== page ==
1. The ARRL seeks legislation to extend the requirement for “reasonable accommodation” of Amateur Radio station antennas to all forms of land use regulation.

I translate that one to CC&R restrictions in subdivisions. There are many threats to the long-term health of ham radio, but covenants rank up there as the highest one for me. Ham radio operators always have that additional requirement for where they live – can I put up an antenna? Or five? Without antennas, we can’t communicate. We can’t provide emergency communications, support weather spotting efforts, handle traffic – or have much fun.

Increasingly, we are forced to use extremely modest, poorly radiating antennas to communicate. And, paradoxically, these lower antennas increase the chance of RF interference to our neighbors because we can’t get the antenna high enough to move the signal out of the way of our surrounding houses.

So I think the ARRL nailed this one on the head. We need to have legislative relief from the CC&R contracts to reasonably accommodate our antennas.

Not an easy job to do, but one necessary for the preservation and growth of our hobby.

Presumed guilty

The Contesting Reflector has had some long threads based on a decision by a potential top ten team to not send in their logs to the CQ WW CW Contest Committee. Their reason for doing so was that the Committee, without their permission, would publish their entire log (and that of all competitors) on the Internet. The Contest Committee reasoning is that this would provide “sunshine” on the logs and help eliminate cheating (as if their log checking programs for the contest were not enough…).

The team’s arguments for not submitting the logs were that it was their log, the Committee did not have their permission to release them and it was therefore a privacy issue. In addition, there was the fear that other hams will nefariously accuse contest operators of the public logs as having cheated without any recourse from the Contest Committee, potentially ruining reputations. Or at least having to defend reputations.

After publicly stating their disagreement with the Committee decisions on the rules, but wanting to participate in the contest, the “presumed guilty of something” started in full force.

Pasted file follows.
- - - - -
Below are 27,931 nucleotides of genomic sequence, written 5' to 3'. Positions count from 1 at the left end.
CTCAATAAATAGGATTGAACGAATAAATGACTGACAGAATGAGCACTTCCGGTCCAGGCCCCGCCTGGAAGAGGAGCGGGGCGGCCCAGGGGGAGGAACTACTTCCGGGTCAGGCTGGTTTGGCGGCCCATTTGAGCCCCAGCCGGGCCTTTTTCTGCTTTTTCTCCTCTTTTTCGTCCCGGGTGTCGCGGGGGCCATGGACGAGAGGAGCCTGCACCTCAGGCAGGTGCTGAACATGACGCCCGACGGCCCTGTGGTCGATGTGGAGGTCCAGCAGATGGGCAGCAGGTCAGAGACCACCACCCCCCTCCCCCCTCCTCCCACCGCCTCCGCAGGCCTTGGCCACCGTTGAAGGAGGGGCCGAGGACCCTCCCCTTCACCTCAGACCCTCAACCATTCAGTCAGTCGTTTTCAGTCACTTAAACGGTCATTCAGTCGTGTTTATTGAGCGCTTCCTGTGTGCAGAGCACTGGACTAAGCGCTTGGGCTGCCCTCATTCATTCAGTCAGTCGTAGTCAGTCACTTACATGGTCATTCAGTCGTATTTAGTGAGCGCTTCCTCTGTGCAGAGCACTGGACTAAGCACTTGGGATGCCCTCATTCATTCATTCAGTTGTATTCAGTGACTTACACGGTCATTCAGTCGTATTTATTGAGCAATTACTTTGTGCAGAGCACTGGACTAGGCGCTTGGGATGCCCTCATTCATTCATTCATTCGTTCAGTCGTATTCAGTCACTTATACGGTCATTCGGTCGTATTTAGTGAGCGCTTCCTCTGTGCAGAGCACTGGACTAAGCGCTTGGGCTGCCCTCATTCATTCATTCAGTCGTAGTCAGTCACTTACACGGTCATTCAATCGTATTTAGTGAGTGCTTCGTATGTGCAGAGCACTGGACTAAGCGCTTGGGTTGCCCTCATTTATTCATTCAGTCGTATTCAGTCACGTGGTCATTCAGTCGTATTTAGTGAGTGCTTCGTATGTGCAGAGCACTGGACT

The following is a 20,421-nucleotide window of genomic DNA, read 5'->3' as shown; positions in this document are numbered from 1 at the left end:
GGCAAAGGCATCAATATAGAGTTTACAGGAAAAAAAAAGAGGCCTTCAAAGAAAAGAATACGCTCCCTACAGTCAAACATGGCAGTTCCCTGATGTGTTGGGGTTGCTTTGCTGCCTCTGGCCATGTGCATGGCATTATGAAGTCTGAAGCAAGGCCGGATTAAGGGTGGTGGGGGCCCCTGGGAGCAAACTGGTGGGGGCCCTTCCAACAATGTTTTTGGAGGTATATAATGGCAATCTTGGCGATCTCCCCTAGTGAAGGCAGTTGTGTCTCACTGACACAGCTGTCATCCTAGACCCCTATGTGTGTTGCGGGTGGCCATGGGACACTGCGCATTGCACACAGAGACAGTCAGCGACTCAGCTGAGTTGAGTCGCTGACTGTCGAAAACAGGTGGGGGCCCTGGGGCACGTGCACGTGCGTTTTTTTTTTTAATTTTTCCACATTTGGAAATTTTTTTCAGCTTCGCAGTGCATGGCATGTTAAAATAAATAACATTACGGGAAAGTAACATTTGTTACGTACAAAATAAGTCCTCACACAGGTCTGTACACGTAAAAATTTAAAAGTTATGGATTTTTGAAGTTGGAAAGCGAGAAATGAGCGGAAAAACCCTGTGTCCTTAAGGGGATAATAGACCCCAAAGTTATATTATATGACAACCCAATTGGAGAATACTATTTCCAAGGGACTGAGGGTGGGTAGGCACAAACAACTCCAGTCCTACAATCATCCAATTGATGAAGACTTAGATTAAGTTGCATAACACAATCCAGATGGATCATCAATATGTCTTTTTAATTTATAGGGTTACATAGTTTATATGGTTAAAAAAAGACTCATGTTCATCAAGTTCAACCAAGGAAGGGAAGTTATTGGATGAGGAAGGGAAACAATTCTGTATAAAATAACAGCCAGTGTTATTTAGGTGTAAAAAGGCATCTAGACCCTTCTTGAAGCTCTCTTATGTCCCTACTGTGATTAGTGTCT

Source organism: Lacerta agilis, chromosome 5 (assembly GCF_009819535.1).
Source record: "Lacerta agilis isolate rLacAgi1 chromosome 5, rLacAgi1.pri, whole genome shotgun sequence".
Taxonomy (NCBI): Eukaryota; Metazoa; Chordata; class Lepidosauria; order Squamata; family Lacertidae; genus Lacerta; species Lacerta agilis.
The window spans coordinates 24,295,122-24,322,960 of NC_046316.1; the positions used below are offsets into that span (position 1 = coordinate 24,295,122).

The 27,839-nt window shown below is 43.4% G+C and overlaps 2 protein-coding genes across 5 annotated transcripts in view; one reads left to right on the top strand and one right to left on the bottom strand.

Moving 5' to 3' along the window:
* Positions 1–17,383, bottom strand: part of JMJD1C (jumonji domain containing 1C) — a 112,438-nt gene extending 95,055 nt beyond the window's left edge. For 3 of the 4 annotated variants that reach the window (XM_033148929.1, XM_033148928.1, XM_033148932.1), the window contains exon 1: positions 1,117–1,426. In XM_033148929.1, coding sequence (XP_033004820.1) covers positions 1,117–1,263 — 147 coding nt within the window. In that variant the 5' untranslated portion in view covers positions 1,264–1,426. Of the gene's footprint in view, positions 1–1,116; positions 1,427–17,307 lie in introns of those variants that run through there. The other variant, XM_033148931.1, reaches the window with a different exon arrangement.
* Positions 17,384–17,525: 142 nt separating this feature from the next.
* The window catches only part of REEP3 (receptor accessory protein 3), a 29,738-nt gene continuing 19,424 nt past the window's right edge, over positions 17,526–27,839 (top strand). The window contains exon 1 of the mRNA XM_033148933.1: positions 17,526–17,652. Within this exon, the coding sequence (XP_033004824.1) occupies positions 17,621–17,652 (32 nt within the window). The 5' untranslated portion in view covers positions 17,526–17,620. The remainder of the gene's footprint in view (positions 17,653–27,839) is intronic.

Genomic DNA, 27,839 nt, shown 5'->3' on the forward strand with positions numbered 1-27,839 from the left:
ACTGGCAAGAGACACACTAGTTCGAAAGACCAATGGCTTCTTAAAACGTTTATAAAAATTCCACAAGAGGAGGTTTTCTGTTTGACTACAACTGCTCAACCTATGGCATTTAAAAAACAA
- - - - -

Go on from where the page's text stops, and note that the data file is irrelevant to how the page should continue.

Some examples:

If there is nothing to hide and you stand behind your score then what do you have to worry about?

I guess if you are not intending to follow the rules then don’t operate or don’t submit your logs for consideration of winning an award.

I suspect there are other reasons why you don’t wish to play along with the CQ contest committee and this is just a ‘smoke screen’.

I won’t bother with the rest; you get the idea.

I’ve been concerned for a while that our hobby has become far more rules-based and exclusionary than is good for our health.

Now picture a new contester on the Contest Reflector seeing a valid reason for not turning in the logs and being attacked as if this were an offense the same level as a crime.

Or picture multiple casual contesters seeing this sort of faux outrage who have been interested in contesting, want to get more serious about it, and then have this stuff thrown in their face.

Based on the reaction of the reactionaries, I’d not submit my log either. I’d go on my nice little contest DXpedition, operate the contest and submit my log to LoTW so people can get their confirmations — without seeing my log — and call it a day.

I could care less now in my ham career about winning, but I always wanted to submit my log to help the log checkers. But, based on the reaction of the “presumed guilty” crowd and not even thinking of the merits of the reasons given for the action, I’ll pass on that. I don’t need the grief.